If an afterlife that exists where our actions rebound upon us in this way, it would make sense to proceed with our lives as though every misery we exact upon another will someday be our own misery, and every joy that we bring to another will someday be our own joy! Note carefully, this is not an argument for belief in a Deus that brings about such a result, even if the result is necessarily brought about by the nature of the Deus. Pascal's Wager asks that we engage in behavior that non-believers would be right in considering wasteful if there turned out to be no God (or a God different from the one to whom belief was directed). The Pandeist's Wager runs exactly counter to this, insisting that we engage in behavior that enriches our own lives and the lives of others, maximizing positive physical and emotional experience while minimizing the negative. No waste inheres in such a consequence, even from the point of view of the committed non-believer -- so instead of proposing an infinite win for the person who calls out the correct name of God and an infinite loss for all others, this view proposes an infinite win for all who devote their time on Earth to bettering the life of others while enjoying their own, and provides a rational spiritual basis for acting in exactly this manner!
In human anatomy, the word ketosis identifies a metabolic state wherein the liver begins to break down the body's natural stores of fat, using them to fulfill the needs of fuel-starved organs. Since the cells of the human body are generally understood to prefer glucose as an energy source, this condition signals starvation, whether through involuntary deprivation or voluntary fasting. Continuation of such a lack of proper nutrition for an extended period, will prompt the body to proceed to catabolysis, breaking down tissue not only from fat, but also from muscle and non-vital organs. The body begins to digests itself, to sustain those functions needed to keep the brain and central nervous system alive.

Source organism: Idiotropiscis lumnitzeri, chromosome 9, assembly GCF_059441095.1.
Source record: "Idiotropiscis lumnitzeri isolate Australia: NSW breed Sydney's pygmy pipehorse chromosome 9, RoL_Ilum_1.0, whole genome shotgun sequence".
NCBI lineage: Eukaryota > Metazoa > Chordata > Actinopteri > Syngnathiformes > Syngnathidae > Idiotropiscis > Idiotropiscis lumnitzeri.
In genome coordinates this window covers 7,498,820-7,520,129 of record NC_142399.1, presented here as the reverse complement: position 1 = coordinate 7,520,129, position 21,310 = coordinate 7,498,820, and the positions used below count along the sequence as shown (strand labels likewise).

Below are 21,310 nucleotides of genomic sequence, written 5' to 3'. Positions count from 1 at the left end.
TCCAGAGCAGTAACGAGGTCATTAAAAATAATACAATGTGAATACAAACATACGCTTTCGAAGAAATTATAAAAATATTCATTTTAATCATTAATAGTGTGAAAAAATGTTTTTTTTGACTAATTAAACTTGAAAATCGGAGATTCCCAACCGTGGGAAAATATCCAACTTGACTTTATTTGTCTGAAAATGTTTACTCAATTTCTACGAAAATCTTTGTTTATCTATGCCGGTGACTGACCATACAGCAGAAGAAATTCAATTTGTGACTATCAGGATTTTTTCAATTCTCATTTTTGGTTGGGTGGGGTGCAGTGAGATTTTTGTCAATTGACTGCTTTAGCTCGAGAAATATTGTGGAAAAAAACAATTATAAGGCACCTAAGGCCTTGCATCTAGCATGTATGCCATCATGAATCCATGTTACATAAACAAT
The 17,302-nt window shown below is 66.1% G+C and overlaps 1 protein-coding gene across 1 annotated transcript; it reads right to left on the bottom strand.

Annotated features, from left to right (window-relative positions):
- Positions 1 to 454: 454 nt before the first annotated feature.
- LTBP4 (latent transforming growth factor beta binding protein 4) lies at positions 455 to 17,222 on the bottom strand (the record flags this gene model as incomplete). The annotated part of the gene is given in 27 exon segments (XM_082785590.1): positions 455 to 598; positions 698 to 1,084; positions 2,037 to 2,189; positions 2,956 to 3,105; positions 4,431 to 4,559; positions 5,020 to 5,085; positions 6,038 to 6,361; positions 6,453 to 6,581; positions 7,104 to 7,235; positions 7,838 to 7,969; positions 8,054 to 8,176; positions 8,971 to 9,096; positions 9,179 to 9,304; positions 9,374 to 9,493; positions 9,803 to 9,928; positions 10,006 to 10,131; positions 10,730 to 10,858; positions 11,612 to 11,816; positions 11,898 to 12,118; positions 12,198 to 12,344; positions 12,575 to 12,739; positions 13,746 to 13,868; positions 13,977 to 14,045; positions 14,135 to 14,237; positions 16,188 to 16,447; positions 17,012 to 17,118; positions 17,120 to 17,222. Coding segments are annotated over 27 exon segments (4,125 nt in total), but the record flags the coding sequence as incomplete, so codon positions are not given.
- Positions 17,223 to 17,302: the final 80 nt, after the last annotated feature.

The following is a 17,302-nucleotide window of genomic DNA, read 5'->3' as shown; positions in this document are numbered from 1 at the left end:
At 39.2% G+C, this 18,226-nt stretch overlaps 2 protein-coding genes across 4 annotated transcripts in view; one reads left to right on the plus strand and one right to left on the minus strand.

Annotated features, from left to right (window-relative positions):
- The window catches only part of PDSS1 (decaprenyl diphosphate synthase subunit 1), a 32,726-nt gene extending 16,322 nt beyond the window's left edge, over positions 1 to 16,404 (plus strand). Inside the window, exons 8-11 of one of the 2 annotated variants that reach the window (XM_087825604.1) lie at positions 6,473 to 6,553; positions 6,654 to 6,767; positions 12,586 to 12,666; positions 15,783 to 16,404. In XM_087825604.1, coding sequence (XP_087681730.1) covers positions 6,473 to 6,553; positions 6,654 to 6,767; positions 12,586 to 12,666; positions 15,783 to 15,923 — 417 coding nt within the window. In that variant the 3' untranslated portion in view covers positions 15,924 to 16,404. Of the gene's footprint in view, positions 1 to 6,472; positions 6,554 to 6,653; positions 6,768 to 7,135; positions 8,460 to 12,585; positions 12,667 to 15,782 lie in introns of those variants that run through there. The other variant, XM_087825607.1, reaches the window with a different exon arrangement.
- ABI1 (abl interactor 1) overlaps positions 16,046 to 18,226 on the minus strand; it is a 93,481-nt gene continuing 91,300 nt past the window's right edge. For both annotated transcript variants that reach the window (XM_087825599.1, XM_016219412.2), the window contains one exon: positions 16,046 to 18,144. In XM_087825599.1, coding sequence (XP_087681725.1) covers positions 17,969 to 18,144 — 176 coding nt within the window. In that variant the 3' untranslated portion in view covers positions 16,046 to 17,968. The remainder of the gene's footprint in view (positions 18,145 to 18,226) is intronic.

Ketosis is derived from German keton, a shortened form of the German word Aketon, meaning "acetone." This in turn may be traced to the French acétone, which in turn derives from the Latin acetum – vinegar – from the Latin verb acere, to be sour (and what a sour experience it must be, to digest oneself!!).
There exists, quite by coincidence, a religious concept called kenosis. The word is used to describe an emptying of the self, in a transformative sense. It is most commonly used in Christian theology, to describe the process by which Jesus Christ became a human being, through the Biblical God temporarily emptying itself of the aspects of divinity. Various translations of the original Greek describe how Jesus "emptied himself" or "made himself nothing, taking the form of a slave, becoming as human beings are," in a variant of the term is used in Philippians 2:7.